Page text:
As you may remember I set myself the task of improving my wildlife photography throughout 2017. Although I know all the theory, it is not a skill that comes naturally to me, largely because I don’t have the patience to just sit and wait.
I also mentioned about the importance of being account able when setting goals – and mentioning my goal of learning more wildlife photography on this blog was all part of me being accountable. So three months in, and coming after spending some time shooting birds in St Maarten, this seems a good time to share with you what I have been…
Learning from Learning
Let me start by saying that the image above of a green heron is possibly my best bird image to date. So let me take you through how I got to this point.
Having the ‘right’ equipment
When learning a new skill it is important to have the right equipment – that doesn’t mean having the most expensive, or indeed the best quality equipment. It means having equipment that is appropriate to your skill level and just as importantly appropriate to your bank balance.
It is unlikely that I will ever make wildlife photography a major part of my photography work, so it doesn’t make sense for me to spend a lot of money on a very expensive and very heavy wildlife lens. I am likely to do a lot of theatre photography so I invested in Canon’s 70 – 200mm f/2.8 L lens, which is a fantastic shorter telephoto lens, but it doesn’t have the reach needed for most wildlife work. So I added a 2x converter making it in to a 140-400mm f/5.6 lens. With the converter attached it is never going to be as sharp as a dedicated wildlife lens, but that’s fine, I am primarily going to use the images in training notes and on-line so I can live with that.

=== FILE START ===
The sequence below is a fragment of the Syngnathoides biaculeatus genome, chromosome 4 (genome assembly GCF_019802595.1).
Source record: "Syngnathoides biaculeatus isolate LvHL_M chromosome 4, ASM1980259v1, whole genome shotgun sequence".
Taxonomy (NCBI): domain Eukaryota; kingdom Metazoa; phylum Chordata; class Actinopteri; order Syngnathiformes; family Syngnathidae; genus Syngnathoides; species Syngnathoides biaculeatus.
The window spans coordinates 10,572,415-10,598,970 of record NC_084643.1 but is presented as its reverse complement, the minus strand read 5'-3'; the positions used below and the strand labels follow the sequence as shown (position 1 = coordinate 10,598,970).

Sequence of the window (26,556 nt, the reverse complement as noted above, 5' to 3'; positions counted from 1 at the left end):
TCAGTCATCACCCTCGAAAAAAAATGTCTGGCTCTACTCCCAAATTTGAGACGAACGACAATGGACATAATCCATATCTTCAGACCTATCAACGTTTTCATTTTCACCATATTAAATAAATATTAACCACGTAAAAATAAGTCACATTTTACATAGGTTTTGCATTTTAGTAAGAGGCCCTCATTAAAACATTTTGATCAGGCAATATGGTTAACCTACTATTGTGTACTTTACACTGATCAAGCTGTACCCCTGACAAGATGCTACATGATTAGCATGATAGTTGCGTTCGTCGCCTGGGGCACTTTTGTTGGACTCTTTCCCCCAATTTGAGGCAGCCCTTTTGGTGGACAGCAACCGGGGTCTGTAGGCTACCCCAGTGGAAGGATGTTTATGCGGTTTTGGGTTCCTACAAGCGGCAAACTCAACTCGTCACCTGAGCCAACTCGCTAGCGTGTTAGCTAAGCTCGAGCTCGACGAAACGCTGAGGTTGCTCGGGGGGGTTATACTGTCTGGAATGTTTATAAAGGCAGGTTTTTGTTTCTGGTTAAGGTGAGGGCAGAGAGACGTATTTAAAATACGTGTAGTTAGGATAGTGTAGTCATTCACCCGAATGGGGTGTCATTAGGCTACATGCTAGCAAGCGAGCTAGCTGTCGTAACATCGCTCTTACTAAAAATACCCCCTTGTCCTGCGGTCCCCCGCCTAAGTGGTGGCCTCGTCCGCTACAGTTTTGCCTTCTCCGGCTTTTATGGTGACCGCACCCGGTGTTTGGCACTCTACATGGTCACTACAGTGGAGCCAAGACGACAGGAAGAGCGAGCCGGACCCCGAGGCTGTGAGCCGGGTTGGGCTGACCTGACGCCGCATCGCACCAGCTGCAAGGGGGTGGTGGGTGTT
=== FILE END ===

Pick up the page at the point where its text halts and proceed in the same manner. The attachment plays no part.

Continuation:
If you are looking to try out a new area of photography, ask yourself if you really need that extra bit of kit? Can you at least start with what you have? And then buy a better lens or camera only when you know you have hit the limits of your existing equipment.
Also, remember that just because you have spent a lot of money on a piece of gear, doesn’t mean it will make you a better photographer. Better to buy what you can afford and learn to use that while saving up for something better.
Setting aside time to shoot
We improve by doing, not by reading. So I needed to set aside the time to actually go and shoot wildlife. I have committed to doing at least six wildlife based shoots this year. So far I have done two. The first was actually 24th December 2016, when I photographed the apes of Gibraltar, but I am counting that because the end of my yearlong challenge will be 16th December 2017, when I will deliver an Academy training event on wildlife photography.
The second one was earlier this month while I was in St Maarten. I went over to the “The Great Salt Pond” which I learned was a good place to photograph birds. It was hear that I photographed to Green Heron that you can see in this blog post.
As for the rest of the year, I want to go to Martin Mere to do some more bird photography. I am planning to go to Chester Zoo to practice photographing captive animals and I would to go out at least once with an experienced wildlife photographer who can mentor me a little. I am yet to identify this person but if you consider yourself experienced in wildlife photographer and would be willing to have me ‘tag along’ on one of your shoots please let me know.
Understanding the settings
As with any specialised area of photography knowing what settings to use on the camera is vital. As I would be hand holding the camera my primary concern was to keep the shutter speed fast enough. The general rule for hand holding is 1/focal length – so 400mm lens I need to keep the shutter speed over 1/400s. But I have a couple of stops of image stabilisation so in theory I could go down as far as 1/100s – I decided to play safe and aim for about 1/500s. As we will see this was possibly a rookie error.